I still remember the sight of that large bowl of the fish soup. The chunks of the cod floating in the watery stew of vegetables. I was thirsty and I was hungry. And I was grateful for the sustenance that simple meal had given to me.

“What is that?” (photo by Martin Malina, May 2017 in Spain)

I recall our son’s good advice for trying something new to eat, something you’d not normally ‘go to’. He said, “Someone, somewhere in the world today considers this food a gourmet, a delicacy.” When we open our hearts in love for others and for the whole world, we recognize our shared, common needs, our shared, common humanity. Practising love for another will help us overcome our fears and inhibitions.

There is a food that I love eating at home here in Canada that tasted even better in Spain: the fruit. I have never eaten more delicious oranges and peaches as I did when walking the Camino. I remember almost drinking the sweet juices of a peach I savoured during a rest break on the trail in the Basque hills. I remember how good that one peach tasted.

I wonder about what a difference it makes when we become aware of what we choose to focus on. On this third leg of our Lenten journey, we are called to feed the need (not the want); eat something good. When relating to people from other cultures and other parts of the world, we can choose to focus on the good or the bad.

There is always a bad apple in the basket. But so is there in our basket, so to speak. We can choose to fixate on that bad apple, or two, or three. But there is a whole bushel-full of apples that are pretty good. Maybe not perfect, but certainly not bad.

As we make our way down the mountain of the feeding, Jesus leads the way, breaking boundaries that divide us, and challenging our fears so that we can perceive reality in a new way. And, Jesus provides for us through the grace and mercy and love of others sharing what they have with us. Our needs are being met. Before we even lift a finger to eat. Can we do likewise, for another?

A sermon for the Third Sunday in Lent, Year A (RCL), by Rev. Martin Malina

[1] Matthew 14:13-21

[2] Live and Become, 2005

[3] John 4:5-42

The second mountain: Trust someone

Sermon on the Mount (2nd Sunday in Lent, 5 March 2023, by Rev. Martin Malina)

You can’t do this journey without trusting someone. Or, at least, trusting life—that something good lies beyond the next ridge on our Lenten journey. It’s a disposition of the heart, to nurture a trust in someone else who travels with you.

After Jesus is tempted on the mount of temptation, he begins his ministry, his calling. This part of his life is not recognized in the traditional creeds of the church. Which is unfortunate because we miss a significant aspect in the message God wants to bring to us in how to live a life of faith on earth. How to journey well.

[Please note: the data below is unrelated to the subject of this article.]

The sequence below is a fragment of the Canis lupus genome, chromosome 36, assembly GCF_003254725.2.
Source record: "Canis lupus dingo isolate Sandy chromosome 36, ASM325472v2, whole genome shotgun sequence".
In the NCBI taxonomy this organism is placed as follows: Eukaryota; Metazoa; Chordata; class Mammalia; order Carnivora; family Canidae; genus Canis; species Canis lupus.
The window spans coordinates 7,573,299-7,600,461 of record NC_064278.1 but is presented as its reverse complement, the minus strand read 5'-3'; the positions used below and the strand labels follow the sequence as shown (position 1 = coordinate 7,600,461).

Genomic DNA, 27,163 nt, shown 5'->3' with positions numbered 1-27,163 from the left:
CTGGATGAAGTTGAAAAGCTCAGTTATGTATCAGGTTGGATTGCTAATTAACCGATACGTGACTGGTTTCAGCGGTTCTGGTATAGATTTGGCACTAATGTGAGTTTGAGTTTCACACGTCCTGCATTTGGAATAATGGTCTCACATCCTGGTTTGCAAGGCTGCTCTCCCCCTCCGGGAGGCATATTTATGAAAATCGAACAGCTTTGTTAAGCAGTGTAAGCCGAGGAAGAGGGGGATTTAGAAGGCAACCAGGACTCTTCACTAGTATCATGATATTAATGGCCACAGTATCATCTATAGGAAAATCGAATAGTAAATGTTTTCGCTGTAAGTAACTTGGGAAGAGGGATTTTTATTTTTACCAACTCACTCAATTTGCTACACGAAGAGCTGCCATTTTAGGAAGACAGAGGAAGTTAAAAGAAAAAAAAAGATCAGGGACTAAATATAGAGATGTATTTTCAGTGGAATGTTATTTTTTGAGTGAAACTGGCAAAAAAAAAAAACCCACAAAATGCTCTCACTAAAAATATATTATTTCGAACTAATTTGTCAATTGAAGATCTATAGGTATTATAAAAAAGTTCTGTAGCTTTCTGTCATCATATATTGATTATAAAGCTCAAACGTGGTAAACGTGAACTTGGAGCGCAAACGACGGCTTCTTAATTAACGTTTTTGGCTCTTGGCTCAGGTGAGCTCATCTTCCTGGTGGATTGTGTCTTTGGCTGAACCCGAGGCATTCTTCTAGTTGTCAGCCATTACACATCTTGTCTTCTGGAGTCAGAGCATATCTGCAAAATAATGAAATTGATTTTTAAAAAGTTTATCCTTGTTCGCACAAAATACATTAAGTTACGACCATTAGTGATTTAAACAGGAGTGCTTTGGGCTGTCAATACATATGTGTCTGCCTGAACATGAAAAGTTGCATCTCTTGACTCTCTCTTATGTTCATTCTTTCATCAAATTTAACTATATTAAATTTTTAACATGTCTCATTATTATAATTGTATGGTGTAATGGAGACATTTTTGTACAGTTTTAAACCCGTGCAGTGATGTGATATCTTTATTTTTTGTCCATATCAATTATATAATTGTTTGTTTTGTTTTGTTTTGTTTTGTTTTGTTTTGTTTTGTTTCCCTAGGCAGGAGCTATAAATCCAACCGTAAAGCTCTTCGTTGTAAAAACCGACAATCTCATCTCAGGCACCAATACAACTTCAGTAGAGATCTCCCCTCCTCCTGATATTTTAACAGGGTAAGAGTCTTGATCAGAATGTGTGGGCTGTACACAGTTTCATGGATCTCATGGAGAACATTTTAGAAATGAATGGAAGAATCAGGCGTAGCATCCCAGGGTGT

On the Mount of Whistler (overlooking Whistler BC, photo by M Malina August 2019)

After descending the mount of temptation in the first week of Lent, we now climb the mount of beatitudes. From this mountain top[1] Jesus delivers his famous ‘sermon on the mount’. Well-known passages from Jesus’ speech include the beatitudes, the golden rule and instructions on how to pray. It is here Jesus gains the reputation of being a teacher and is therefore granted the title “Rabbi” in the Jewish faith.

It is how Nicodemus, a leader of Israel, first addresses Jesus when he encounters him in our Gospel reading for today[2]. He calls Jesus, “Rabbi”. A teacher.

But Jesus challenges Nicodemus by turning the tables on him. He says to Nicodemus, “You are a teacher yourself, and yet you do not understand this?” Does Nicodemus try to resist the implication that those have lived long can still be ‘born again’, and change? Good teachers will always challenge us to grow. 

Who are your teachers? And how do you respond? Will you trust them?

Nicodemus approaches Jesus with a little bit of uncertainty. He is learning to trust Jesus. But he is not a spy trying to test Jesus like the other Pharisees were wanting to do; otherwise, he would not need to find Jesus at night to talk to him. And, rather than ask whether Jesus was a teacher, he declares up front that Jesus was a teacher sent from God. Nicodemus’ manner and words indicate he was an honest seeker of Jesus, still trying to figure it out for himself.